By Carolina Milanesi
“Diversity and inclusion is a never-ending journey, rife with complexity, sure mistakes, and hard-earned lessons. We invest in and recommit to diversity and inclusion because it is fundamental to our mission. When we’re focused on serving the seven billion people on the planet, the question is never why, but rather how: How are we more diverse and inclusive today than yesterday, and what more can we do to improve?” wrote Microsoft’s Chief Diversity Officer, Lindsay-Ray McIntyre in her introduction to the report.
Microsoft’s diversity and inclusion report was released just a couple of weeks after the news that the United States Department of Labor Office of Federal Contract Compliance said to be taking a closer look into the company’s hiring practices. Such an interest was fueled by an announcement in June of a social justice plan that included spending $150 million on diversity and inclusion programs.
2020 increased the urgency to address inequalities of any kind. It is clear that when it comes to either the virus or social injustice, some groups are impacted more than others due to the access they have to jobs, healthcare, good quality education, technology, affordable housing and the list goes on. Microsoft’s focus on allyship increased even more in 2020, when the company made it clear that driving effective systematic change requires every employee’s effort no matter what level or job function they hold in the organization.
Addressing The Needs Of Our Current Reality
In the new reality of Covid-19, 95% of all Microsoft employees worked from home full time. This meant that employees were juggling caregiving duties of any nature with their day to day work calendar. Microsoft rolled out a set of programs giving flexible time off to manage distance learning, providing tools and resources to support mental health and budget to improve home office environments.
Supporting caregiving is strongly intertwined with diversity. Providing employees with the option to take time regardless of their gender helps decrease the pressure on women to feel like the responsibility primarily falls on them. In the US, the number of women who took advantage of the program was almost the same as men: 51.6% to 48.4%. Outside of the US, men represented 61.1%.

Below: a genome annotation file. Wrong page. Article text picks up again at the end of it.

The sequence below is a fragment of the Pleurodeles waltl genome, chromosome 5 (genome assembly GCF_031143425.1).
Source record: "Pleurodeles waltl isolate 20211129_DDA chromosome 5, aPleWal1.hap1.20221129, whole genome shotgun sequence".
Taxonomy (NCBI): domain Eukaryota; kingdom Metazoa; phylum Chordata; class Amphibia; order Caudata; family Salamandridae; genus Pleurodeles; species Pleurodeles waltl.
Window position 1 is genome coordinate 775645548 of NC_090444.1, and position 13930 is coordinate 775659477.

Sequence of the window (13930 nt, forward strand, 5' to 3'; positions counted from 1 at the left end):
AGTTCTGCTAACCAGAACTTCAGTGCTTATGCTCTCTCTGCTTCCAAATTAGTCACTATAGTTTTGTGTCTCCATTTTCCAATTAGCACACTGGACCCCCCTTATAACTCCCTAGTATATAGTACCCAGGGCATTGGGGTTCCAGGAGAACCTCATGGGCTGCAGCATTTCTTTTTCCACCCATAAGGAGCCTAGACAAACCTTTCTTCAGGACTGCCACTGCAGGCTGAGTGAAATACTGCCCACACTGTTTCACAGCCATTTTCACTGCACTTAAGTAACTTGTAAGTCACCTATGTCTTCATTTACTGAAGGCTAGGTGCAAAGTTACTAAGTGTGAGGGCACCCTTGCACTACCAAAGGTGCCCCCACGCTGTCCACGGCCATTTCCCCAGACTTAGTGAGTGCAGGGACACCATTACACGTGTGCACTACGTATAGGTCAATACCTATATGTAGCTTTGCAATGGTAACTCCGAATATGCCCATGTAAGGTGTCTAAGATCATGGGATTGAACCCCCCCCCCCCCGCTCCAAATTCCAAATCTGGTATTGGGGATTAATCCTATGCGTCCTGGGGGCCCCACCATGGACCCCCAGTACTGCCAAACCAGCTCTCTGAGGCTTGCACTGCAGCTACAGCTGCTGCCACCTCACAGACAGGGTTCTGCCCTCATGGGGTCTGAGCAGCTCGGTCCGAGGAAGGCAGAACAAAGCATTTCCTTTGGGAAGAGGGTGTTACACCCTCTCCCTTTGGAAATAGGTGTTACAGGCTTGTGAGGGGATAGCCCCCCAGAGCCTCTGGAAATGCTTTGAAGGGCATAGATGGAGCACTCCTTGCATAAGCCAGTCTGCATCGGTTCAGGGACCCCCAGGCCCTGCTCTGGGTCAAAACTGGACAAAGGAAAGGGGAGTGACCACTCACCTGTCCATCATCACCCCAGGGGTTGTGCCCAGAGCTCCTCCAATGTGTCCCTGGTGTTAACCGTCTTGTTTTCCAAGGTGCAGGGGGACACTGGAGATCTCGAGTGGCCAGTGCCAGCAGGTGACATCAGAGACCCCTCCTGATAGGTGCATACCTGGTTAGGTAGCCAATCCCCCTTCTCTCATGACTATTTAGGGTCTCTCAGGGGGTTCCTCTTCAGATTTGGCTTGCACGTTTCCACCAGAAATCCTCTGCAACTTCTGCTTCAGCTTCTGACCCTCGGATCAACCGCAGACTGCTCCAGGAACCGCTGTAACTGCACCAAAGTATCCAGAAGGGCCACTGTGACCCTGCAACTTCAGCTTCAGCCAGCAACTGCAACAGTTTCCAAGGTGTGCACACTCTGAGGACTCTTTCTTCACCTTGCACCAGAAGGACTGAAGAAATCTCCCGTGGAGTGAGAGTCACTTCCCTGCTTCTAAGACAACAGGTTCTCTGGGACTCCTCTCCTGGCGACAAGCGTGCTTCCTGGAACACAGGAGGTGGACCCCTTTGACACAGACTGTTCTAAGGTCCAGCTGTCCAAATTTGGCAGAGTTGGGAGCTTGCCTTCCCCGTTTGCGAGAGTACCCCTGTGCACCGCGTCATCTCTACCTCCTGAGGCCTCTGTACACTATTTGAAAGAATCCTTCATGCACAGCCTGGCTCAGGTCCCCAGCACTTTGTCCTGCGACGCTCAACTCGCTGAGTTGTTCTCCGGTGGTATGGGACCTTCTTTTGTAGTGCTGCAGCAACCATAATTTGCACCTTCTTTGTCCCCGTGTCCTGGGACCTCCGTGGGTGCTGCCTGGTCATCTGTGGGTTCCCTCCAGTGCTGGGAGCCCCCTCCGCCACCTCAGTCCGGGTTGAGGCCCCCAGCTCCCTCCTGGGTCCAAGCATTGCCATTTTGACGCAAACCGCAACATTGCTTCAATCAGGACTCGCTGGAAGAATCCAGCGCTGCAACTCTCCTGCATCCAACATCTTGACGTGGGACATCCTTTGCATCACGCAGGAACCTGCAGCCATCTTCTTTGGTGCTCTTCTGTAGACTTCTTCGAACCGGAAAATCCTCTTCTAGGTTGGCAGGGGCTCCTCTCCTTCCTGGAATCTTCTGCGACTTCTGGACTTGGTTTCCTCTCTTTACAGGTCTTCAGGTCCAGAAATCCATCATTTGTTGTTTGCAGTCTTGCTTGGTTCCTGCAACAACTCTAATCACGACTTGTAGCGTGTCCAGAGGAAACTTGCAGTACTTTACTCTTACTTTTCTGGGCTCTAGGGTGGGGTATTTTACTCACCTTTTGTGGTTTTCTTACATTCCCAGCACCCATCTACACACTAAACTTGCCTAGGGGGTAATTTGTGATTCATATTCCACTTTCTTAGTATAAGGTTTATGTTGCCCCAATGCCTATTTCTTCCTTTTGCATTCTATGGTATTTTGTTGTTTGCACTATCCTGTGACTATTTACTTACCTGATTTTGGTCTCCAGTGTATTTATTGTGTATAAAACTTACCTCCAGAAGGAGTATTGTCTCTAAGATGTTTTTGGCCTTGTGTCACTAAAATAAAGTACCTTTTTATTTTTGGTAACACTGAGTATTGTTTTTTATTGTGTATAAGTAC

Fostering an inclusive culture and allyship during this challenging time of sheltering in place meant checking in with team members, having manager support vacation and meeting-free days. Management set the tone by avoiding emails after hours, not to increase pressure on employees.
2020 Diversity in Numbers
For the fifth year in a row, data trends continue in the right direction in both the broader Microsoft business and the core Microsoft business. But the data also highlight areas where more work is needed.
On the positive side, in 2020, Women represent 28.6% of Microsoft’s global workforce, an increase of 1.0 percentage point over 2019. Asian employees, a group that includes more than a dozen different ethnic groups, represent 34.7% of Microsoft’s US workforce, an increase of 1.6 percentage points over the previous year.
The African American and Latinx communities saw limited progress within Microsoft’s US workforce, representing 4.9% and 6.6%, respectively both recording a 0.3 percentage point increase over 2019. Native American, Alaska Native, Native Hawaiian, and Pacific Islander employees represent only 0.7% of Microsoft’s US workforce, unchanged over 2019.
Improving presentation across the board, while important, is not enough. It has been proven that improving representation at the management level has several positive ramifications, from diversifying hiring practices to supporting diverse teams all ultimately growing diversity at a faster pace. Black and African American employees comprise 5.2% of individual contributors in the core Microsoft US business, but they represent only 2.9% of managers, 2.6% of directors, and 2.9% of partners + executives. Hispanic and Latinx employees in the core Microsoft US workforce are 6.8% of individual contributors, but only 5.4% of managers, 4.8% of directors, and 4.4% of partners + executives. To address these shortcomings, Microsoft doubled down on its intentional career planning and talent development efforts on the path to senior leadership for the next five years.
As of September 2020, in the US, Black and African American employees earn $1.003; Hispanic and Latinx employees earn $1.002; and Asian employees earn $1.008 for every $1.000 earned by white employees with same job title and level, respectively.
For the first time in 2020, Microsoft shared how women’s pay compares to their men counterparts in the ten largest markets outside the US. As of September 2020, women in the US, Australia, Canada, China, France, Germany, India, Ireland, Israel, Japan, and United Kingdom combined earn $1.000 for every $1.000 by men in these combined geographies. The employee population of these 11 markets represents 85.7% of the total Microsoft workforce.
Inclusion Calls For a Safe Environment
There is more to an employee than traditional demographic data. Microsoft has been working on creating a voluntary and confidential survey through which employees can share personal attributes like sexual orientation, disability status, military status, more robust options for gender identity, or identifying as transgender in countries where it is safe to do so.
Microsoft prides itself on its commitment to empower every person and every organization on the planet to achieve more. Employees with disabilities have been the catalyst of some of the technology innovations that deliver on that promise, such as the Xbox Adaptive Controller or Live Captioning in Teams. Of the 46.1% of US employees in the core Microsoft business who took the survey by September 1, 2020, 13.2% self-identified as having a disability. This represents 6.1% of all US employees in the core Microsoft business.
Originally posted on Forbes